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UV marker with UV led lamp
UV marker with UV led lamp

An ultraviolet (UV) marker is a pen whose marks are fluorescent but transparent: the marks can be seen only under an ultraviolet light. They are commonly used in security situations to identify belongings or to prevent the reproduction of unauthorized banknotes. UV pens can now be bought at some stationery shops to securely mark items of high value in case of theft.[1]

Materials used to make UV markers

The body of a UV marker is made by plastic similar to a normal marker.

Written text with UV ink
Written text with UV ink

The ink used in UV markers has been made from various things in the past such as lemon juice, vinegar, diluted blood or even urine.[2] Modern UV-invisible ink is mainly made by a fluorescent derived from things in nature that glow when exposed to an ultraviolet light. The main components include dilute laundry detergent, body fluids, tonic water and vitamin B-12 dissolved in vinegar.

There are different types of UV-invisible ink: opaque, semi-opaque and translucent. All of the three contain acrylic monomers which contain a diluent and a photoinitiator to participate in the curing reaction and to respond to UV radiation. Photoinitiators is a very important element for making the ink as it is the substance that absorbs the UV mission of a UV light, which enable the marker to work.[3]

How a UV-marker works

The UV LEDs used to read the message written by UV markers emits near-ultraviolet light. This near-ultraviolet radiant energy is also called black light which fall just outside the visible spectrum with a wavelength of 380 nm. Such wavelength are very narrow and will fall within a much broader band than regular fluorescent black lights. Therefore, UV LEDs are completely safe. It will cause no damage to eyes nor risks of skin cancer. When the black light falls upon the UV-visible ink, it makes the ink fluoresce, where it emits visible light and make the message readable for human eyes.[4]

Fluorescence is caused by a conversion of energy; when the invisible ultraviolet falls on the fluorescent surface, it is absorbed and re-emitted as visible light radiation. The absorption of energy by the electrons in the UV-visible ink enables this to happen. When an extra amount of energy is absorbed, the electrons jump into higher energy orbital patterns surrounding the nucleus. Eventually, the energy is released as visible light when they fall back to their normal orbital shell.[4] The difference between the original electron orbital and the new orbital pattern will determine the color of the fluorescent.[citation needed]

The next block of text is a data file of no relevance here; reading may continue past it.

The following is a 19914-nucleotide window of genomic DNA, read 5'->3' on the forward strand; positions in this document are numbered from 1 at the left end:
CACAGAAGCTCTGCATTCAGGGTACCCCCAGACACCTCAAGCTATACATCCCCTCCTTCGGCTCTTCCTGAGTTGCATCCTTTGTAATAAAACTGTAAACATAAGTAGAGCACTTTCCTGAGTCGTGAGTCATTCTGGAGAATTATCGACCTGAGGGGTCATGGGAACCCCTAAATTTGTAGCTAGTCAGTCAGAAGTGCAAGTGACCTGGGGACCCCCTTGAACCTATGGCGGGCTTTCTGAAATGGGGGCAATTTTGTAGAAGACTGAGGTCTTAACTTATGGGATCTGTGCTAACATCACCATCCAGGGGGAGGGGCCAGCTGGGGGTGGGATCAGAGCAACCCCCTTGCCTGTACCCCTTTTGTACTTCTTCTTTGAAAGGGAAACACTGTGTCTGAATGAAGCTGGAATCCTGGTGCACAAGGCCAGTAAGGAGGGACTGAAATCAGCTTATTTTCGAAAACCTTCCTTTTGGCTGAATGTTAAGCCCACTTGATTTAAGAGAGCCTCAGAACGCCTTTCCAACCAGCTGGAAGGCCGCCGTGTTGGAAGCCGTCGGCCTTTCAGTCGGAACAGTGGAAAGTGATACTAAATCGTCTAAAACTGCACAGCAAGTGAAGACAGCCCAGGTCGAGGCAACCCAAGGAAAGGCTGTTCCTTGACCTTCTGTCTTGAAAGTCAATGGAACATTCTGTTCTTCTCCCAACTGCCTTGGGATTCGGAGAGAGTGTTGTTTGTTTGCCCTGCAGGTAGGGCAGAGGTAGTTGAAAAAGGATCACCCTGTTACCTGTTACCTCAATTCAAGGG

In some cases, people can also use photocopiers to develop UV-visible ink message as the head of the photocopiers contain UV components.[5]

Application & uses of UV marker


Commercially available UV markers are used to mark things for security purpose, such as to check for counterfeit money and mark property in the event of theft for the purpose of identifying ownership. It is also sometimes used in identifying whether a similar documents is an original copy.[6]

Authentic purpose

UV markers are also widely used on credit cards or lottery ticket for authentic purpose. For example, in the state of Illinois, the lottery tickets are stamped with UV-invisible ink to indicate authenticity whereas credit cards are marked with a particular logo or the card type. Moreover, various countries use UV markers to create marks on stated issued driving licenses and identity cards to ensure they are authentic.[6] Other cases include retailers marking their items to avoid customers to exchange or return items they were not originally bought from their stores. [7]

Protect secret messages

Many people and organizations use UV marker to protect and hide sensitive messages from the public. Especially during the war time, UV-invisible was widely used in militaries to hide secret messages and important addresses to avoid their enemy to have detail information on their next step of action as this will put them on advantage by providing them time to prepare and giving them chances to destruct their plans.[2]